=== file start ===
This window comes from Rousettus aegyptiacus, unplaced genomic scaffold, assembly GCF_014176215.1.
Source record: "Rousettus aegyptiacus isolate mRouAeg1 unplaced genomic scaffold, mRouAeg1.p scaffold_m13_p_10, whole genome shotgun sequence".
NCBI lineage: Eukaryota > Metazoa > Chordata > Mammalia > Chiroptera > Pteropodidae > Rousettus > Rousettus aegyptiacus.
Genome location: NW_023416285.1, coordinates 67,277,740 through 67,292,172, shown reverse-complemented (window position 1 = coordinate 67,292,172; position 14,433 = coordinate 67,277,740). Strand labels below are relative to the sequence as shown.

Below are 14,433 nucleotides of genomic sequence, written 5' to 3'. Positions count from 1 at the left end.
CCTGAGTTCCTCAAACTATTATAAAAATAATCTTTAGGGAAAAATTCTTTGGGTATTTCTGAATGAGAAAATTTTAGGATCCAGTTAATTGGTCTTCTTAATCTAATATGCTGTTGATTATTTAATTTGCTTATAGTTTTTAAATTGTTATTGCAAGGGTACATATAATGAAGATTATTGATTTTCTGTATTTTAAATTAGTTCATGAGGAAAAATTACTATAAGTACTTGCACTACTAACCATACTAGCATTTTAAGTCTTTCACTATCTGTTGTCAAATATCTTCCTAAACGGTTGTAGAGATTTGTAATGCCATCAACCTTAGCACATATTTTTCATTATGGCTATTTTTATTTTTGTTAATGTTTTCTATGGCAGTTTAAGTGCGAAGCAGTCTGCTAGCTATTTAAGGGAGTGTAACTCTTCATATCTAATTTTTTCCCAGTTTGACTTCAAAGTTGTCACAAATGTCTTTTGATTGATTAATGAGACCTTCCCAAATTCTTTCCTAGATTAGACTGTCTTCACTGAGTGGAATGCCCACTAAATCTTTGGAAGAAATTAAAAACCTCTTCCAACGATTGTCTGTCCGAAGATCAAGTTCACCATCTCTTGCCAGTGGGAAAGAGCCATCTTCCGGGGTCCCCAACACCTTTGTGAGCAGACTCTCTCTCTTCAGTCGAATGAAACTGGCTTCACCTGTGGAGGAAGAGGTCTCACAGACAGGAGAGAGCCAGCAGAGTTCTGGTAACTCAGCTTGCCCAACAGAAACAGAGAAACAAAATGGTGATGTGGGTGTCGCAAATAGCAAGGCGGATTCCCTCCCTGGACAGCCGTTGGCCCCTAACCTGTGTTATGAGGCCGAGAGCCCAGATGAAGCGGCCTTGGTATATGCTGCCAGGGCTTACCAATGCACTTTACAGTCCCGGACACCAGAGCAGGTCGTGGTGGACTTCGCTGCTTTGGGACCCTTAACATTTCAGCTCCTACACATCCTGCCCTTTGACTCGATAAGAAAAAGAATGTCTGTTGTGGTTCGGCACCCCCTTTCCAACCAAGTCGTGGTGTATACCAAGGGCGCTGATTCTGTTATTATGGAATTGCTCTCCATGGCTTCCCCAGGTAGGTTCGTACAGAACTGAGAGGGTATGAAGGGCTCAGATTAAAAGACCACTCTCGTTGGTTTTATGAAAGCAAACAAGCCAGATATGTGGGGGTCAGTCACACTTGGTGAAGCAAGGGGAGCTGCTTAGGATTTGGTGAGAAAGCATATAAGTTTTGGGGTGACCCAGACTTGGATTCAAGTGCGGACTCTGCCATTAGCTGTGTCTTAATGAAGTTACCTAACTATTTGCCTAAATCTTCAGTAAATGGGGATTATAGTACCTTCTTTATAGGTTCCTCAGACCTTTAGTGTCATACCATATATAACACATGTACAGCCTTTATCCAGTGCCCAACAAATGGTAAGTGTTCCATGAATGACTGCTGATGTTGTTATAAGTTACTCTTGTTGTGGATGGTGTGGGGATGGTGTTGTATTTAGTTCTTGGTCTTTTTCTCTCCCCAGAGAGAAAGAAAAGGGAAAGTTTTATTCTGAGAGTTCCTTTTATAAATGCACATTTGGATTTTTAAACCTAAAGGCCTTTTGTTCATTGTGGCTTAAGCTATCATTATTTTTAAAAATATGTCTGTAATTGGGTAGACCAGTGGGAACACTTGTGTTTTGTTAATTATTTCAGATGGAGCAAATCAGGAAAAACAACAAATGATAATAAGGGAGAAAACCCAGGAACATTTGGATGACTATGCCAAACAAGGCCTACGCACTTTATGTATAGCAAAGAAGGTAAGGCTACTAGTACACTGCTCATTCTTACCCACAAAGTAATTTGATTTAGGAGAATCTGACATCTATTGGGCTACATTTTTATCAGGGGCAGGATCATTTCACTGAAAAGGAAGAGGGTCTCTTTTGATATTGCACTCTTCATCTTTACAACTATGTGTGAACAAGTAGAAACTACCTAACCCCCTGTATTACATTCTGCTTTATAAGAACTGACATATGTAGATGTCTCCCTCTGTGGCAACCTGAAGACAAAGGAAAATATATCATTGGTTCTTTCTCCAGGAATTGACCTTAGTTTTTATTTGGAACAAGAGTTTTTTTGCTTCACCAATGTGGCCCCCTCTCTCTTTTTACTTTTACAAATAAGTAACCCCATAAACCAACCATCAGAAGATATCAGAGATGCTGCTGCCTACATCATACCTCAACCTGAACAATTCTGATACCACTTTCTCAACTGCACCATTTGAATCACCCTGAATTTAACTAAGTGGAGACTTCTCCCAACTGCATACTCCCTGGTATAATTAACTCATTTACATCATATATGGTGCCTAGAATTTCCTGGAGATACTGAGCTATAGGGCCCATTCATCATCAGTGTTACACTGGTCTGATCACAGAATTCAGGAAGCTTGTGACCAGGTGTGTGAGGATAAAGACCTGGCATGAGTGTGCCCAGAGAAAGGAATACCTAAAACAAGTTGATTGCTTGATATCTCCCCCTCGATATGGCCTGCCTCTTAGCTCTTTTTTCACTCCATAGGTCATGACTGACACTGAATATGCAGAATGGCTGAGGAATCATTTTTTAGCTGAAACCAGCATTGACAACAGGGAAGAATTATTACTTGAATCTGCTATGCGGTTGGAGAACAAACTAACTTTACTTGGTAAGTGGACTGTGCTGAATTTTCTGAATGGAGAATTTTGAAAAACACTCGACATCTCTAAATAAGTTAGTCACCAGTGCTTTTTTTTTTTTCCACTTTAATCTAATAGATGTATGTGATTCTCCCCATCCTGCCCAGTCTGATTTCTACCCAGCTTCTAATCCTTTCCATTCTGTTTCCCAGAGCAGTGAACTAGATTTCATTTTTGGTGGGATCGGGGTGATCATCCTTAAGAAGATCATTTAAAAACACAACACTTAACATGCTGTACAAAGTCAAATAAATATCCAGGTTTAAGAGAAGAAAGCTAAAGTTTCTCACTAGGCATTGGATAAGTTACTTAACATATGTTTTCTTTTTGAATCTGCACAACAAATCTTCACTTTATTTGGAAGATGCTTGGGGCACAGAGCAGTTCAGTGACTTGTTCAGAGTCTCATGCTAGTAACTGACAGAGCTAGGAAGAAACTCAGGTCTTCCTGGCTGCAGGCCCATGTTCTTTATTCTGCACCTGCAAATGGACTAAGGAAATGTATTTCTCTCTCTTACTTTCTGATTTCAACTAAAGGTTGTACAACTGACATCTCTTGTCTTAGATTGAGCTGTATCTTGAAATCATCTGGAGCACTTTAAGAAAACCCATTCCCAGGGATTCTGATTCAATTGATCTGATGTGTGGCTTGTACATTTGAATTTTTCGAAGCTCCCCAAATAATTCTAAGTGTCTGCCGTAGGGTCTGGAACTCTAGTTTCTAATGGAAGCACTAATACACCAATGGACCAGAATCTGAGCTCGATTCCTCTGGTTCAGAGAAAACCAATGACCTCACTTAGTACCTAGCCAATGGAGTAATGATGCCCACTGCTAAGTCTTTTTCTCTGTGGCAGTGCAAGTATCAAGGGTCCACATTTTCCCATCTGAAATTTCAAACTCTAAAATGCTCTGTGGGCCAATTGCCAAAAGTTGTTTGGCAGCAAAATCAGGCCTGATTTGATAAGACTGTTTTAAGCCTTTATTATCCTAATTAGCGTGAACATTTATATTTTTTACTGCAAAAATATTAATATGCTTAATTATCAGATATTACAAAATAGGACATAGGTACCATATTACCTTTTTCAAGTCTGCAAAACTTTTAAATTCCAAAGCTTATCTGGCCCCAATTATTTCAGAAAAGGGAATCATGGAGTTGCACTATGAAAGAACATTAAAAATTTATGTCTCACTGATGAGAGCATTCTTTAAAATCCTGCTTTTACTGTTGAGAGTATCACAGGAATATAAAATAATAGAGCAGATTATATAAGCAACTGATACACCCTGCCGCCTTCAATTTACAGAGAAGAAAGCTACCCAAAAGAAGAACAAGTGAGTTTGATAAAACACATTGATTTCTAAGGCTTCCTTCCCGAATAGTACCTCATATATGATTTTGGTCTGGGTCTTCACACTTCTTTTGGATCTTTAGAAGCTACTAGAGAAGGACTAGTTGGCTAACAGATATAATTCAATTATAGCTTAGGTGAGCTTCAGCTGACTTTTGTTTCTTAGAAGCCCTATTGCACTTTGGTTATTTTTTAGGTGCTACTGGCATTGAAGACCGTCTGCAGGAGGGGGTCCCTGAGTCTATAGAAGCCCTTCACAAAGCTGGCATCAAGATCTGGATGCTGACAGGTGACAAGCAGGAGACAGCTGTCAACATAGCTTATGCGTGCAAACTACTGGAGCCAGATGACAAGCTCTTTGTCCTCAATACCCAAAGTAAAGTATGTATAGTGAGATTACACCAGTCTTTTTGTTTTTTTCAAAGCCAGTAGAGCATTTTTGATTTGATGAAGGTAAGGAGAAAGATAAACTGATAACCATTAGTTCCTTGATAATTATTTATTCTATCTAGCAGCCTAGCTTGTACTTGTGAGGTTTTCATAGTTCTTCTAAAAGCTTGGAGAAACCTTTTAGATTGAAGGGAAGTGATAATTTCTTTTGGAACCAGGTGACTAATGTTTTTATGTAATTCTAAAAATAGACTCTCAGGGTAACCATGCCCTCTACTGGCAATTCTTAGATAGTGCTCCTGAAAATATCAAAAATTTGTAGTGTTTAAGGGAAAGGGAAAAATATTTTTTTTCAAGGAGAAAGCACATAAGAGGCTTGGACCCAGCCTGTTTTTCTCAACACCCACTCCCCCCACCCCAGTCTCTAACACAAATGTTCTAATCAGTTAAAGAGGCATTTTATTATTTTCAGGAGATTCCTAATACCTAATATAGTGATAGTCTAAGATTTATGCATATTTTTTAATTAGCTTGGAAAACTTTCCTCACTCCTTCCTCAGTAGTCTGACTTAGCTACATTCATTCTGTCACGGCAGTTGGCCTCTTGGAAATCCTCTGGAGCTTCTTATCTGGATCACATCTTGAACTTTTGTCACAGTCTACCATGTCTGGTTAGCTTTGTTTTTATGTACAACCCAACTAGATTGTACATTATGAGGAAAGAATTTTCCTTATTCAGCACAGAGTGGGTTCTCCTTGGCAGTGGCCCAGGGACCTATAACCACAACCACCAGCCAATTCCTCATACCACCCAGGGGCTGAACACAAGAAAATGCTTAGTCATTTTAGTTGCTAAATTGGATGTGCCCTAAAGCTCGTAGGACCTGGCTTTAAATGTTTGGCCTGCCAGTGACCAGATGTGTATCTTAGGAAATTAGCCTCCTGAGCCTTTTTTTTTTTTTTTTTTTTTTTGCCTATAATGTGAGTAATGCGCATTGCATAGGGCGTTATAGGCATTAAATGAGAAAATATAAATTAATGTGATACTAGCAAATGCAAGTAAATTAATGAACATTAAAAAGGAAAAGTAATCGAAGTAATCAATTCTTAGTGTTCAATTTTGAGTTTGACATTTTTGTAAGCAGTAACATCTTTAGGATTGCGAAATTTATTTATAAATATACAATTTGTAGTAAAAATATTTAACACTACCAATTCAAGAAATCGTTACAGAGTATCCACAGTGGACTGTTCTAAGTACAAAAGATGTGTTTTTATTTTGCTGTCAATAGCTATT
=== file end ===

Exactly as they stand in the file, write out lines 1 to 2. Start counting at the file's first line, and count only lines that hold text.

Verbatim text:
This window comes from Rousettus aegyptiacus, unplaced genomic scaffold, assembly GCF_014176215.1.
Source record: "Rousettus aegyptiacus isolate mRouAeg1 unplaced genomic scaffold, mRouAeg1.p scaffold_m13_p_10, whole genome shotgun sequence".